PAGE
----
With the seizing of an oil tanker by Iran in the Strait of Hormuz today as a presumably tit-for-tat escalation for British seizing an Iranian ship, and the U.S. Navy harassing their coastline, we are in for a senseless and dangerous political escalation.
The Strait of Hormuz is a very tight pinch point in which much of the oil and gas from Saudi Arabia, Gulf States, and Iran pass through to get to the world’s refineries.
I was 12 when the 1979 oil crisis hit the world after the Iranian revolution that same year. Despite the fact that global oil supply decreased by only 4% as a result of Iranian governmental action, there was simply widespread panic across the world which drove prices skyward.
What then started was real panic, and long queues of cars were on our television screens at petrol stations across the U.S., governments reacted across the world. The price of crude oil doubled to U.S. $39 per barrel inside a year.
The New Zealand government responded to its oil vulnerability with an all-in response not seen since World War 2. Other countries did even more.
Together with the policy author Bill Birch, Prime Minister Robert Muldoon doubled down on the Think Big projects to give some measure of fuel and energy autonomy for New Zealand. People were issued stickers to put onto their cars so that they could only drive on specific days as a fuel-saving measure. You can debate whether the Think Big expenditure was worth it, but it was a gargantuan policy response that we haven’t seen since.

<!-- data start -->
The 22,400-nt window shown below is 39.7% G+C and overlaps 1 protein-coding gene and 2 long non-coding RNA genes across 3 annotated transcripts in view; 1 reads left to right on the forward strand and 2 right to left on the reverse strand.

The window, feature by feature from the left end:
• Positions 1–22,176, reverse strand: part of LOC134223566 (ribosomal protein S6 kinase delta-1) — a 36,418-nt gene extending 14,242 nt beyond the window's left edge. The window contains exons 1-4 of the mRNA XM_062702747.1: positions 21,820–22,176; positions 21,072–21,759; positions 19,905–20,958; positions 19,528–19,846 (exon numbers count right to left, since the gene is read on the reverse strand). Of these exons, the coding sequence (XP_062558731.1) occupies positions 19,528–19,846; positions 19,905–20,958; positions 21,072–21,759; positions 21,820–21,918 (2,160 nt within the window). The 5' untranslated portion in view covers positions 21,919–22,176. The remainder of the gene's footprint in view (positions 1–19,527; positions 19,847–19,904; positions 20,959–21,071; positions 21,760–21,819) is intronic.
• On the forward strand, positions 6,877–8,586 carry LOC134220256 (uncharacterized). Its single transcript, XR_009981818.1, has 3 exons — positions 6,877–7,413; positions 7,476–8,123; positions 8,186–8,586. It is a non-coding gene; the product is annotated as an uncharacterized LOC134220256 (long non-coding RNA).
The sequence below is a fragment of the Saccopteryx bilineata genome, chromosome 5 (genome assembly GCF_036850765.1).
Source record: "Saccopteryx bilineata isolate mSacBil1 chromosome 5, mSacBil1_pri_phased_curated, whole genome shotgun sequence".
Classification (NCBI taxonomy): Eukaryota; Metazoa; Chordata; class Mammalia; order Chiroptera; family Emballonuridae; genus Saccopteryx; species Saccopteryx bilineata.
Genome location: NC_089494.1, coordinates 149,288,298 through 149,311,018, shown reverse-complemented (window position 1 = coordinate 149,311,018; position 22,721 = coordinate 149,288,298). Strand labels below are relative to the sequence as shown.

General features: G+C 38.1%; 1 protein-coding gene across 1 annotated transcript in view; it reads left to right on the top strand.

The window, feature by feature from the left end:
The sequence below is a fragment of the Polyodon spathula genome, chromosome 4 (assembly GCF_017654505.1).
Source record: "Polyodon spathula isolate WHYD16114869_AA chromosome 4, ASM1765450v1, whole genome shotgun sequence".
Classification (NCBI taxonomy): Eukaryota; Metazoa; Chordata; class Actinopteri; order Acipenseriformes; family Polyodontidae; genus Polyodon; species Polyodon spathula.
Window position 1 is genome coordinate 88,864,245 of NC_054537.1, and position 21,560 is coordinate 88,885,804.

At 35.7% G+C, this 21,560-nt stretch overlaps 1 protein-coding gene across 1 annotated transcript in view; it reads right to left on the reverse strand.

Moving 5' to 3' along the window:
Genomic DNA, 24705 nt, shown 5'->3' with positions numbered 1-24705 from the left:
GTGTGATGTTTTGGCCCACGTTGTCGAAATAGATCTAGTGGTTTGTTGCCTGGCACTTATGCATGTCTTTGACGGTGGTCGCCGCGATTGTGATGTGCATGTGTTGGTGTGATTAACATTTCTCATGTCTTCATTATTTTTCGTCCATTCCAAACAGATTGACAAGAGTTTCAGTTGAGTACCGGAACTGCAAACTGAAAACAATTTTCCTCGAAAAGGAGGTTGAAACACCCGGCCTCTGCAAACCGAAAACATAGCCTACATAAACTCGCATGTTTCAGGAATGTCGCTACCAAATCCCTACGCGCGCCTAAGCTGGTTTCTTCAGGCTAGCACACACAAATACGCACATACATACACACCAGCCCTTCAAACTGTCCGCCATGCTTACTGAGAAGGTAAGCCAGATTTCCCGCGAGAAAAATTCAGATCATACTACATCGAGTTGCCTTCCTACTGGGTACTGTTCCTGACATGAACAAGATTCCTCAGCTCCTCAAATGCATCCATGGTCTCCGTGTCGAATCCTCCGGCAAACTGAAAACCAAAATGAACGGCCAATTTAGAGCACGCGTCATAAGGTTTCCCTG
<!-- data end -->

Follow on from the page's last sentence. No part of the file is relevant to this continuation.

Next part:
Now, that scale of response is not yet expected if Iran did something particularly daft like try to block the Strait of Hormuz. There would be a price spike of course, and then the U.S. Navy would do what they’ve been gagging for and smash the Iranian navy into sticks. The U.S. provocations are frankly tiresome right now, and it’s easy to see why Iran’s government would be tempted to keep poking the bear.
The European Union have sought valiantly to find ways around the U.S. economic blockade of Iran. It has sought to set up alternative trade routes that seek to wangle their way around sanctions. The E.U. is seeking to retain some semblance of allegiance to the Iranian deal concerning nuclear energy production. But even the E.U., as the main remaining body with any economic or political clout prepared to hold on to that Iranian nuclear deal, well, even the E.U. is seeing most remaining avenues close.
The U.S. belligerence will push Iran more and more to exporting to China, building on a relationship that goes back a fair bit in history. It is the biggest gift imaginable to Xi Jinping’s Belt and Road programme.
And exports can also increase to Russia and its allies. The U.S. can’t effectively blockade, but in trying to do so it will tilt Iran, Russia and China even closer together than before.
Thankfully the world has many more alternative oil sources, and Middle eastern oil pipelines, than they did in 1979. Brent Crude is about US$66 a barrel. Sure it will do an M spike and settle higher, but it won’t be the same panic as 1979.
New Zealand will of course be asked by the U.S. to increase naval support for any big blowup in this strait.
Led by the worst President in living memory, the United States is provoking needless conflict with Iran that will only set the world back socially and economically.